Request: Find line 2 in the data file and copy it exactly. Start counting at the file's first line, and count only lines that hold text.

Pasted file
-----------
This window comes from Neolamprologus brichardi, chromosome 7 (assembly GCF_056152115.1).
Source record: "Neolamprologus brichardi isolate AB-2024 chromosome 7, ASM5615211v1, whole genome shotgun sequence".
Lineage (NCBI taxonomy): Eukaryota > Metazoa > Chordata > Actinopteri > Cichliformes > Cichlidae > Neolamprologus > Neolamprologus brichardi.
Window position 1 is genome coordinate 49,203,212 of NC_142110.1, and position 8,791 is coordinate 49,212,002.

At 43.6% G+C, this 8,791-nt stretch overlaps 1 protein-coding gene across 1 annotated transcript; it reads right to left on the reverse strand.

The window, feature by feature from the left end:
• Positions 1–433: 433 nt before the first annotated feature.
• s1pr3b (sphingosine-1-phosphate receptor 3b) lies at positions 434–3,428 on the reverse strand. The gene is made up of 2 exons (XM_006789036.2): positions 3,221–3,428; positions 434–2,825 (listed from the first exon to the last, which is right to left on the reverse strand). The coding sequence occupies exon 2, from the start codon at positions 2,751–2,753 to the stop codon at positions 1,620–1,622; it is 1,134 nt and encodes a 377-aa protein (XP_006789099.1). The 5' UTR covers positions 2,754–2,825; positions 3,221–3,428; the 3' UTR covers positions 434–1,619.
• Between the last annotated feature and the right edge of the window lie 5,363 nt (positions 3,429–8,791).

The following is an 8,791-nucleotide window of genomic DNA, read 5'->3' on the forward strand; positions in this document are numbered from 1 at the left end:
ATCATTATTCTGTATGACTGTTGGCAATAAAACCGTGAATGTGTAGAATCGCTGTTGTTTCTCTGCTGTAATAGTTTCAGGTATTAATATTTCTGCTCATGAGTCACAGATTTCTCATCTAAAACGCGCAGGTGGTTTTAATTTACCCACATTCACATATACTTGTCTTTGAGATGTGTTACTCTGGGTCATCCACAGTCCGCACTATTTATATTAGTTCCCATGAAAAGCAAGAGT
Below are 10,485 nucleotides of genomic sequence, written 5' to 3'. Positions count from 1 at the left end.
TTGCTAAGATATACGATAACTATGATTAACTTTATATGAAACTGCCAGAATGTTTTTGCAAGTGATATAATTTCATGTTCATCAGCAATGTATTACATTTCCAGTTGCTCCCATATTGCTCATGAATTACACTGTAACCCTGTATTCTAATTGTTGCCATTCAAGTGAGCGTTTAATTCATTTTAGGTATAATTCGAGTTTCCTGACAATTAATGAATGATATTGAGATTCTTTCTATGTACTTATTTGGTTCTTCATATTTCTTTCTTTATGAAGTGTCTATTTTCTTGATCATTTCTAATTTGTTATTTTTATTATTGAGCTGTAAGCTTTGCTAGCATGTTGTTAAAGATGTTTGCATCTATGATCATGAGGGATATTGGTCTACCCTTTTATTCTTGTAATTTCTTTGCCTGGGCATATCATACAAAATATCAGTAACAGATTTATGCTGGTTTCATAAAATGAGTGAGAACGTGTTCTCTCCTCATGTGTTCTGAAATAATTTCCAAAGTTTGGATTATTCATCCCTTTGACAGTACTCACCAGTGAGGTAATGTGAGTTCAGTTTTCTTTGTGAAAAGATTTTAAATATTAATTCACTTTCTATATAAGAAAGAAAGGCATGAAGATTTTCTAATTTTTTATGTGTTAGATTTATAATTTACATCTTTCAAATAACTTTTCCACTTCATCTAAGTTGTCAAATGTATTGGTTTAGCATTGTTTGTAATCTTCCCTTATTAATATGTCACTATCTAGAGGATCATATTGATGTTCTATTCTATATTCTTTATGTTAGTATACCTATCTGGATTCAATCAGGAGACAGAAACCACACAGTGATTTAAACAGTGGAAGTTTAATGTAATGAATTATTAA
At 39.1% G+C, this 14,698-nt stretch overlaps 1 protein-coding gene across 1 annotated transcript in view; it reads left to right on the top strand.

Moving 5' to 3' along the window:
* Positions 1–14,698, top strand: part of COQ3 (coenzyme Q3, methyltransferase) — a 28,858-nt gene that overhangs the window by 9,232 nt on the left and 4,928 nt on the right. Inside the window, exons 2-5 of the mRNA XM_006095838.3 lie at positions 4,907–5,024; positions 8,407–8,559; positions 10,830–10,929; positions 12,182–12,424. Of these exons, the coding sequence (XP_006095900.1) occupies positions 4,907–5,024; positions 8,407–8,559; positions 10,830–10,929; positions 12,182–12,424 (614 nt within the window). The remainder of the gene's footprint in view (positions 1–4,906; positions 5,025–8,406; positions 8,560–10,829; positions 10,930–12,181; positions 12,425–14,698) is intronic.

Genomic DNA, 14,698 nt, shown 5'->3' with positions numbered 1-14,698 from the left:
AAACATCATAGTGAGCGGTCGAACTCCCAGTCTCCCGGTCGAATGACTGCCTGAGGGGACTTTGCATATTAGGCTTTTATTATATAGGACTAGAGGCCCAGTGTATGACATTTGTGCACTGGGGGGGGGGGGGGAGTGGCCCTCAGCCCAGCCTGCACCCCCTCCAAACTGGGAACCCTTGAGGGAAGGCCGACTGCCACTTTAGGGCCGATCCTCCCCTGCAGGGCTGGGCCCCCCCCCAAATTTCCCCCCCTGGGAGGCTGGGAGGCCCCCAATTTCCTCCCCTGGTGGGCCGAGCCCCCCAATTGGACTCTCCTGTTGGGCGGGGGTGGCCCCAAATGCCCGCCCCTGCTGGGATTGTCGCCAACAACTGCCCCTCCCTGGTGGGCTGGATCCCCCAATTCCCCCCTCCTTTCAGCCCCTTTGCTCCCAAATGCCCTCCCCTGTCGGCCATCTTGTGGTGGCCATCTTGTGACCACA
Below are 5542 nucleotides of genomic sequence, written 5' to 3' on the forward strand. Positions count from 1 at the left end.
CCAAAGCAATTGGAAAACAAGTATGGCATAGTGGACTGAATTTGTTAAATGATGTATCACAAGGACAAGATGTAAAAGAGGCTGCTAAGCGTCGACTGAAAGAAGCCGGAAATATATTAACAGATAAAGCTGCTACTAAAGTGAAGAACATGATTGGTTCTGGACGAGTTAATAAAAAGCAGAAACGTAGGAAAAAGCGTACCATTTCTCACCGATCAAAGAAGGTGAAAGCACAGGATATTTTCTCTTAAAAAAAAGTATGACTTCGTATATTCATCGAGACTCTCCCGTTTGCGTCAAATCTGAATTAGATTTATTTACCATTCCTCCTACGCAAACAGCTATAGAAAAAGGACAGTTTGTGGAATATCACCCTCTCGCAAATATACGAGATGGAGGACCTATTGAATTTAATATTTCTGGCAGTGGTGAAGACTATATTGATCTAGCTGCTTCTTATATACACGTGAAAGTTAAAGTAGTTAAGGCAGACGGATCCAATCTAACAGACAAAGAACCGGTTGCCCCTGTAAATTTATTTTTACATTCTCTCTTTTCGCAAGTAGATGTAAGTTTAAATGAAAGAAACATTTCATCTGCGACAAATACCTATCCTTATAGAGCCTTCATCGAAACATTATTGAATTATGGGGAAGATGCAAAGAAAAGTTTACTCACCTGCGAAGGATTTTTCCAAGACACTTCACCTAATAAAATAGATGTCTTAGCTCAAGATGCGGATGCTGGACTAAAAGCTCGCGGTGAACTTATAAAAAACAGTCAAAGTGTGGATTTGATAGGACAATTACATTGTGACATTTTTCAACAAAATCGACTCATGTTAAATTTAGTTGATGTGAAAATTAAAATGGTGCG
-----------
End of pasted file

Source record: "Neolamprologus brichardi isolate AB-2024 chromosome 7, ASM5615211v1, whole genome shotgun sequence".